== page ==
COPENHAGEN (Reuters) - The Danish Bankers Association (DBA) will seek to reassure investors that the country’s key interest rate is set accurately, the group said on Tuesday, after the Libor scandal shook confidence in its Danish equivalent.
The DBA, which calculates, publishes and collects data for the Copenhagen Interbank Offered Rate, estimated between 5,000 billion (531 billion pounds) and 7,500 billion Danish crowns worth of financial contracts and securities had been issued based on Cibor rates.
“Confidence is decisive for reference rates and we therefore recognise that the bank’s confidence in the Cibor is not enough,” DBA chief Jorgen Horwitz said in a statement.
“It is therefore important for the Bankers Association that we, together with the users, strengthen confidence in the reference rate,” Horwitz said.
Interbank rates are set in financial centres around the world for a range of currencies, and are used as benchmarks to help set prices for home loans, credit cards and derivatives products.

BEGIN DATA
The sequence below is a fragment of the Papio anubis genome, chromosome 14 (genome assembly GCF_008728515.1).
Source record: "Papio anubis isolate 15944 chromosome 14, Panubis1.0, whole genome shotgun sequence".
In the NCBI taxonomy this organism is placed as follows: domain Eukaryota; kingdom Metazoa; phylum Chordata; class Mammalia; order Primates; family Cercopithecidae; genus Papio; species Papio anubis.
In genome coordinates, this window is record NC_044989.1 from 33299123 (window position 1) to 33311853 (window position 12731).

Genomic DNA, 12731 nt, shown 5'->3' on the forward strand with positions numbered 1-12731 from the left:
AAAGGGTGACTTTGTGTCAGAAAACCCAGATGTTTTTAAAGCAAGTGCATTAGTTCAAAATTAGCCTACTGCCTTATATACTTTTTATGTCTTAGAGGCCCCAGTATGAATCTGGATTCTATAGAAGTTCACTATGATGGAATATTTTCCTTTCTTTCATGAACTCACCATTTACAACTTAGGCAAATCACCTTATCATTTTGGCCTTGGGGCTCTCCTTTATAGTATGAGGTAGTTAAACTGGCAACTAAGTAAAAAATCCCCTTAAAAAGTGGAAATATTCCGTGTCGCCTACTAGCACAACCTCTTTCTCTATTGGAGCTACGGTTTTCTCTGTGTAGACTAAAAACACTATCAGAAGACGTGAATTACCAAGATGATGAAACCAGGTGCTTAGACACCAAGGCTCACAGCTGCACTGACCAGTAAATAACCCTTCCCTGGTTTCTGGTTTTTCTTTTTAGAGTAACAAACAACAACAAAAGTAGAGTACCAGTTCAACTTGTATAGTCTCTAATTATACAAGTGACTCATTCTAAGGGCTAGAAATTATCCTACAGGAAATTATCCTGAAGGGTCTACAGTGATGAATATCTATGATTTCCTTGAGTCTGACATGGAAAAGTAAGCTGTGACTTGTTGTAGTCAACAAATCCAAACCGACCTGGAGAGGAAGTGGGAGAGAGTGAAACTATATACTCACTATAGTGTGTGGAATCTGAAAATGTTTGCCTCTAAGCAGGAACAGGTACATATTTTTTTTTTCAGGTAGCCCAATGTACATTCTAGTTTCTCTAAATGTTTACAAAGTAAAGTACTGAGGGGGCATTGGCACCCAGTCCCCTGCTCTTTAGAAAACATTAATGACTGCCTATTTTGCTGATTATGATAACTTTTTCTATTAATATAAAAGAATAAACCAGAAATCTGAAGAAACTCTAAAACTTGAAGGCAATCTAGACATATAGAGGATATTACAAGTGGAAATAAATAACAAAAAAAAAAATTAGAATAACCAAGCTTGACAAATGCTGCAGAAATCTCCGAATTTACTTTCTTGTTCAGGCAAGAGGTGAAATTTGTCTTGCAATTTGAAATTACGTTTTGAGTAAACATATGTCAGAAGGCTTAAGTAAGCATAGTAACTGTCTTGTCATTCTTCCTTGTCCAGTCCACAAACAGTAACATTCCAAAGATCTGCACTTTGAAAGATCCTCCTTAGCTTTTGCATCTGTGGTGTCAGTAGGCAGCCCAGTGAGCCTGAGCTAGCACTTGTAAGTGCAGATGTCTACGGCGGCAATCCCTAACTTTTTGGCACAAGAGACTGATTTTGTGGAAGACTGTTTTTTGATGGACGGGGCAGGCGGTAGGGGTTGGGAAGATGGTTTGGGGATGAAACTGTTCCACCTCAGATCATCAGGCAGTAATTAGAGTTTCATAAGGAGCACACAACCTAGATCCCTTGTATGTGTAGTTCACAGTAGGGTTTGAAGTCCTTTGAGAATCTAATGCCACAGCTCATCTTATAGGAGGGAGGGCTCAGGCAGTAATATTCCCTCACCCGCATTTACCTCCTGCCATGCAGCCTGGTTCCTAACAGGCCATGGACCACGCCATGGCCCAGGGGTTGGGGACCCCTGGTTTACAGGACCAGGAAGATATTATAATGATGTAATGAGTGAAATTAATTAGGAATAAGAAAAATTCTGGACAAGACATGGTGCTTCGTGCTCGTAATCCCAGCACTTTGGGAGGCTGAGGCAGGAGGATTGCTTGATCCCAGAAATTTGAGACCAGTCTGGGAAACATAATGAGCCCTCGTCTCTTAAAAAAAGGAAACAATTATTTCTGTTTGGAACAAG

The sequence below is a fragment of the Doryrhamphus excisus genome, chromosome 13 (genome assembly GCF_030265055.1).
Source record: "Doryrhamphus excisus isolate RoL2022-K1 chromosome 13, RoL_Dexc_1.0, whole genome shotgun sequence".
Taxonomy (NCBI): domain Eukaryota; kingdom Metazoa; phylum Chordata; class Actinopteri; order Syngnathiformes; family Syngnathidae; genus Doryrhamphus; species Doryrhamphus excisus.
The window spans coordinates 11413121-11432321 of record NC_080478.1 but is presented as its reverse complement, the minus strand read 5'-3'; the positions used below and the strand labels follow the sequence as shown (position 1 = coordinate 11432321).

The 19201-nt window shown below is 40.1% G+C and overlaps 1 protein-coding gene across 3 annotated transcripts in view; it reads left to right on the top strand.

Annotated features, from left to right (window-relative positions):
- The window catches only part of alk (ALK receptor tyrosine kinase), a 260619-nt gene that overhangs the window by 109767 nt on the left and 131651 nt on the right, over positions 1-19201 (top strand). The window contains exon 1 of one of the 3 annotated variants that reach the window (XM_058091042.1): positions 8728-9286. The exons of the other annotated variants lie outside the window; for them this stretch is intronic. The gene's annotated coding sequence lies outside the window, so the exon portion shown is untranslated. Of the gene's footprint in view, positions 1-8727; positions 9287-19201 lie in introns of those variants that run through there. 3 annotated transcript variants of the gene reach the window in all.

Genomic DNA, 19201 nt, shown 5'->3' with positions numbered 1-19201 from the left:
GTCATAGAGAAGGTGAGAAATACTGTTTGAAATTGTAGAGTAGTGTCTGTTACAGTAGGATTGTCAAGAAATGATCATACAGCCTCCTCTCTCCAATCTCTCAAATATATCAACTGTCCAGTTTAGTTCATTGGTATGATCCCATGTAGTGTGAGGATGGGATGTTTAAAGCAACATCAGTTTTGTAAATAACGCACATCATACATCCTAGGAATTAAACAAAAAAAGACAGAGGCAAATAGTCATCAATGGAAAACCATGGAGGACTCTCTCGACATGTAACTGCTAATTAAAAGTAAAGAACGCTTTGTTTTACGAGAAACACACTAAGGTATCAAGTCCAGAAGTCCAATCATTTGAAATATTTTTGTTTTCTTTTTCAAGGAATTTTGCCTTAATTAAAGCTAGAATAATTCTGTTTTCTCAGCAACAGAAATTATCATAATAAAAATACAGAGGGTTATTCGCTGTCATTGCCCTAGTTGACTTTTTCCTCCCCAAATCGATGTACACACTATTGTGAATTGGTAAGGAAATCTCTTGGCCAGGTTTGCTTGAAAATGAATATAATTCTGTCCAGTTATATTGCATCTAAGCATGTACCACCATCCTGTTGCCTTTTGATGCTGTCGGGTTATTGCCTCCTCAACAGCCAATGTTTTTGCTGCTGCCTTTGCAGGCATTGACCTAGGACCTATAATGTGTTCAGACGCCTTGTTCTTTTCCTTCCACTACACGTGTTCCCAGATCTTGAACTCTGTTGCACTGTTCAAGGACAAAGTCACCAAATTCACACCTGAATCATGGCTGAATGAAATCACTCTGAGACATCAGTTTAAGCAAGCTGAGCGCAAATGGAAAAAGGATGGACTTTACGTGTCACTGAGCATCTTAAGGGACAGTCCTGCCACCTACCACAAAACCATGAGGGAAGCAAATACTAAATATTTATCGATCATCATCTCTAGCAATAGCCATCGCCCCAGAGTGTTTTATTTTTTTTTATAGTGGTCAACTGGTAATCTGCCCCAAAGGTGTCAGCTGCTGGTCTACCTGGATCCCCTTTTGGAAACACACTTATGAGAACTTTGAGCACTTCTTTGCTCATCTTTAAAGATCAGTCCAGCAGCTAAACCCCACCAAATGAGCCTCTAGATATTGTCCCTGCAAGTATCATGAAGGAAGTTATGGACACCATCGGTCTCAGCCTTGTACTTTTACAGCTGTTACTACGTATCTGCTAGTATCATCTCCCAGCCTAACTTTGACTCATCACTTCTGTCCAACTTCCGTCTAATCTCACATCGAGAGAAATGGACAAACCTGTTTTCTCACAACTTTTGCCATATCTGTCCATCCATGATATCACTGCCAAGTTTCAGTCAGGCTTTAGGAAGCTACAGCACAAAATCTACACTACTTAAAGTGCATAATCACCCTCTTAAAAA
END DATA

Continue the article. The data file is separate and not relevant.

In a review published on Tuesday, the DBA said it believes the setting of the rate is accurate but will increase the transparency of its procedures, work to find more banks to contribute in the setting of the rate, and support the establishment of a public supervisory body to track the setting.
Seven banks currently contribute to the setting of the rate, which Nordea Bank NDA.STNDA.CO has estimated is the basis for about a fifth of home loans in Denmark.
Barclays Plc (BARC.L) last month pulled out of the rate-setting panel for Cibor, the second panel the British bank has quit after being rocked by the interest rate rigging scandal.
The Danish Central Bank, Nationalbanken, had collected, calculated and published the Cibor rate until April last year when it pulled out saying it did not feel able to evaluate whether the contributing banks’ daily reporting of the rate was fair.
Nationalbanken has said replacing Cibor is not realistic due to the large amount of outstanding contracts.
Business and Growth Minister Ole Sohn is expected to publish a separate inquiry into the setting of Cibor later this month.
Reporting by Mette Fraende; Editing by Ruth Pitchford